WEEKLY ECONOMIC COMMENTARY -- WEEK OF OCTOBER 18, 2019
It was not a good week on the economic front, although some positive earnings surprises and mildly encouraging news on the trade front supported a modest gain in stock prices until a late-day setback took hold on Friday. Nothing is written in stone yet, but a limited trade deal with China may be close at hand, and Brexit negotiations may be near a fruitful conclusion if the British Parliament approves the deal Boris Johnson struck with the EU leaders in Brussels. Anything that dials down trade and geopolitical friction strikes a positive chord with investors who have been buffeted by tumultuous crosscurrents for more than a year.
That said, it is important to note that a pending trade deal with China only
affects new tariffs, including those scheduled to take effect on December 15
involving $160 billion of mostly consumer goods. Nothing visible in the current
negotiations indicates that existing tariffs on the more than $350 billion of
Chinese imports will be rolled back. Hence, the disruptions to global supply
chains remain very much an ongoing process, and the higher
costs on imported goods from existing tariffs continue to raise production costs, which will either squeeze profits or result in higher prices for consumers. Meanwhile, new tariffs on $7.5 billion of imports from Europe took effect this week, and there's the real possibility that the U.S. will attach levies on auto imports next year.
Simply put, trade uncertainty that has been a dark cloud overhanging the economic and financial landscape for some time is not going away anytime soon. To date, it's impact on the U.S, economy has not been severe, but it remains a significant concern to policy makers, including the Federal Reserve, and poses a major threat to global growth according to the I.M.F and other international institutions. Indeed, the I.M.F just sliced 0.3 percentage points from its April global growth forecast for 2019 to 3.0 percent, which would be the weakest performance since the global financial crisis a decade ago. While the I.M.F expects a rebound next year driven by a growth pickup in emerging markets, it still forecast even slower growth in the U.S. from an estimated 2.4 percent this year to 2.1 percent in 2020.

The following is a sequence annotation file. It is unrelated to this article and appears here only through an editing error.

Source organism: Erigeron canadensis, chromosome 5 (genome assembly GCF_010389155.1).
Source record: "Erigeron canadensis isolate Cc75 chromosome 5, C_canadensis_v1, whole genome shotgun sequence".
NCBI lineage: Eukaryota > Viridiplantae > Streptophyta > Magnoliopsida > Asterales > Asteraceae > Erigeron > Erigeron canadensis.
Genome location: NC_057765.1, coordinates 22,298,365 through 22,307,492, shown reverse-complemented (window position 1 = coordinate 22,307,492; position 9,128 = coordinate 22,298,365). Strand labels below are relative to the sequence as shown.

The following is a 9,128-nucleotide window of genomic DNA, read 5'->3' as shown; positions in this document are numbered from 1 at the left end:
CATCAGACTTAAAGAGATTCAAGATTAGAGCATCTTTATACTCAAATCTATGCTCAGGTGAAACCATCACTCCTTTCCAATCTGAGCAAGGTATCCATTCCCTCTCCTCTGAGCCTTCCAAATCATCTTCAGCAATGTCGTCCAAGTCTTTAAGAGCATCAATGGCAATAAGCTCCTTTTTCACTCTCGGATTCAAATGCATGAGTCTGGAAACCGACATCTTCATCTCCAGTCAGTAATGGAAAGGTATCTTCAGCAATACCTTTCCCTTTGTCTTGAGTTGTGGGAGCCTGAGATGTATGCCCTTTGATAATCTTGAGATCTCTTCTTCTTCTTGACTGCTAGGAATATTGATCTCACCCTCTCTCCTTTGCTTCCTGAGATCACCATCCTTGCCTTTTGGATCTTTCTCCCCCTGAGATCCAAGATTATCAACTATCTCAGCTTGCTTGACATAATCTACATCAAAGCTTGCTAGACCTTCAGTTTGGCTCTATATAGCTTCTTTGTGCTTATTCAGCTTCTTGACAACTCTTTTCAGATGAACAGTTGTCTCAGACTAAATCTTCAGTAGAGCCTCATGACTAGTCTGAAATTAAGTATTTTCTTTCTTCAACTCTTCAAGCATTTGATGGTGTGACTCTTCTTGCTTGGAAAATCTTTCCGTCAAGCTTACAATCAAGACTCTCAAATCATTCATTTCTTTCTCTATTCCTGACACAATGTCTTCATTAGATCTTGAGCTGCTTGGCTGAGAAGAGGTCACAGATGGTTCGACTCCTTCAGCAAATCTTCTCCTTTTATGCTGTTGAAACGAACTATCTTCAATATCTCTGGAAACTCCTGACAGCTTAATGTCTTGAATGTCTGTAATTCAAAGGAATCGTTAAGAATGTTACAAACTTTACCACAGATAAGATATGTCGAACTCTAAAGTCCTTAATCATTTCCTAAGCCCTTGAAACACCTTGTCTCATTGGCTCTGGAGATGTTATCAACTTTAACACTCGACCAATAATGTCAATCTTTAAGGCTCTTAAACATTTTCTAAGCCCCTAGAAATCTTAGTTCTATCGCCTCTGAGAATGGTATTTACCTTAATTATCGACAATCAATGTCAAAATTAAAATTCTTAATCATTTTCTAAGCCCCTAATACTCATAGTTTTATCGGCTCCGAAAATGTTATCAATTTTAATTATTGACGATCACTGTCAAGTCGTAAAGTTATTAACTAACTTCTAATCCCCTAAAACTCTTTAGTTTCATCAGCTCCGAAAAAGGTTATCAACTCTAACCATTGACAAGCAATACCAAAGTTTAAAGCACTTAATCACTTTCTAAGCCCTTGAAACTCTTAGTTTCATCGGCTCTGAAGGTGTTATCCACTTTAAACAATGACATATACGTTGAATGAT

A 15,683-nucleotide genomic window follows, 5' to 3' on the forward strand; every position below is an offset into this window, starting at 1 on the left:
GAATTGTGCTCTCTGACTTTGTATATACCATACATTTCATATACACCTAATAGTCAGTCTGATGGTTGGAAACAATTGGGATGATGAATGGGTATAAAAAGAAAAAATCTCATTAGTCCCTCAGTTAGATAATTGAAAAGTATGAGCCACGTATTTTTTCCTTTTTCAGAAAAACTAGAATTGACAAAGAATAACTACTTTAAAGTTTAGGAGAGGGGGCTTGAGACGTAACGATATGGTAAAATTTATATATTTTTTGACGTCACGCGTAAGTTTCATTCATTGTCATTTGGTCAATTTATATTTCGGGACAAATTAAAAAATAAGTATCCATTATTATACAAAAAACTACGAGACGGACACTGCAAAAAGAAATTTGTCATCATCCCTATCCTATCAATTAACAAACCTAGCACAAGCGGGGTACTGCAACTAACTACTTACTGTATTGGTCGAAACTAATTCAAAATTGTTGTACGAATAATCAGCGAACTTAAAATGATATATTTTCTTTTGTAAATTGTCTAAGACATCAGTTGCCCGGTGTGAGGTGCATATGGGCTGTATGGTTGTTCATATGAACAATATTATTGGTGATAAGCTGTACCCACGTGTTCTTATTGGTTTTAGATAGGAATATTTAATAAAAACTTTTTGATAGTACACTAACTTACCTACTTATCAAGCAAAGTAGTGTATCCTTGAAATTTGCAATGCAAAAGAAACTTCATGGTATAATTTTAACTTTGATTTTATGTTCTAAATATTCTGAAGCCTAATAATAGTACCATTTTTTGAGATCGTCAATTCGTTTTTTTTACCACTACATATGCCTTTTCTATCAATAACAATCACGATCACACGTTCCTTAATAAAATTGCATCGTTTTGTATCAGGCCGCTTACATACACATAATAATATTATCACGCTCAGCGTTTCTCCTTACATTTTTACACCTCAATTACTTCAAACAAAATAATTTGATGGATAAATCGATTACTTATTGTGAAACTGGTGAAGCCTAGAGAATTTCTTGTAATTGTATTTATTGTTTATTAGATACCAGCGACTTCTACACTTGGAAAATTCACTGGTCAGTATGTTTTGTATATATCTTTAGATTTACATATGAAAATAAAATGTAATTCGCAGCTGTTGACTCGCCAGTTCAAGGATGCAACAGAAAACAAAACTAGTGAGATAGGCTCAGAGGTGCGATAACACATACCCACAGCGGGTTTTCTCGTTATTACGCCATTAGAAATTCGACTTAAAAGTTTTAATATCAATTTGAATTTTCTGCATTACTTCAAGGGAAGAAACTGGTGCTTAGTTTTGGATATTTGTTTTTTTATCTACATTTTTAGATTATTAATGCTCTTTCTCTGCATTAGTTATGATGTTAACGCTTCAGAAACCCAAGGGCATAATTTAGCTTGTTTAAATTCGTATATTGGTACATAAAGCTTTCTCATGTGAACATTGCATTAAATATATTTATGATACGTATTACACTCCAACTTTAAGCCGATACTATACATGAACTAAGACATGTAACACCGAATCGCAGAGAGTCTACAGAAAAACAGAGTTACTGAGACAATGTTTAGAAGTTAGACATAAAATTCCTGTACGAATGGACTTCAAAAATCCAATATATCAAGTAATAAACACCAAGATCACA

From our lens, even that is an overly optimistic assessment of U.S. prospects. The I.M.F correctly identifies one headwind that will impede growth next year, the fading of fiscal stimulus from the 2017 tax cuts that imparted a brief but strong boost to business and consumer spending. But the stimulus has not had as lasting an effect on growth as the administration anticipated, in large part because of the confidence-shattering impact that escalating trade tensions has had on business confidence, underpinning a pullback in investment outlays and reinforcing deteriorating conditions in the industrial sector. Manufacturing activity has been buffeted by an array of shocks in recent years, including a recession in the oil patch and a plunge in exports stemming from weakening global growth as well as the tariff wars that have decimated trade flows.
One outcome is that manufacturing activity has still not recovered the ground lost during the Great Recession in 2008-2009. Since records began in 1972, it has never taken this long during an expansion for factories to recoup the production losses from the previous recession. Admittedly, it would be a mistake to blame the manufacturing shortfall entirely on external shocks, as offshoring and other secular forces have impeded the recovery in industrial activity. That said, the trend is moving in the wrong direction, making the uphill climb to recoup the 1.8 percent shortfall from the prerecession peak in output that much steeper.
In September, manufacturing output fell 0.5 percent, driving it deeper into recession territory. Compared to a year ago, factory production has contracted by 0.8 percent, the steepest negative reading since the summer of 2016, the tail-end of the energy-related slump. True, the latest setback was heavily influenced by a plunge in auto output, as plants were shuttered by the GM strike. But the weakness extended well beyond the auto sector, as the collective output of nonauto manufacturers fell by 0.2 percent. Most disconcerting is the ongoing weakness in business equipment output, which fell by a hefty 0.7 percent last month, leaving it 0.8 percent below the year-earlier level. That's the steepest annual contraction in business equipment since January 2017, highlighting the ongoing weakness in investment spending.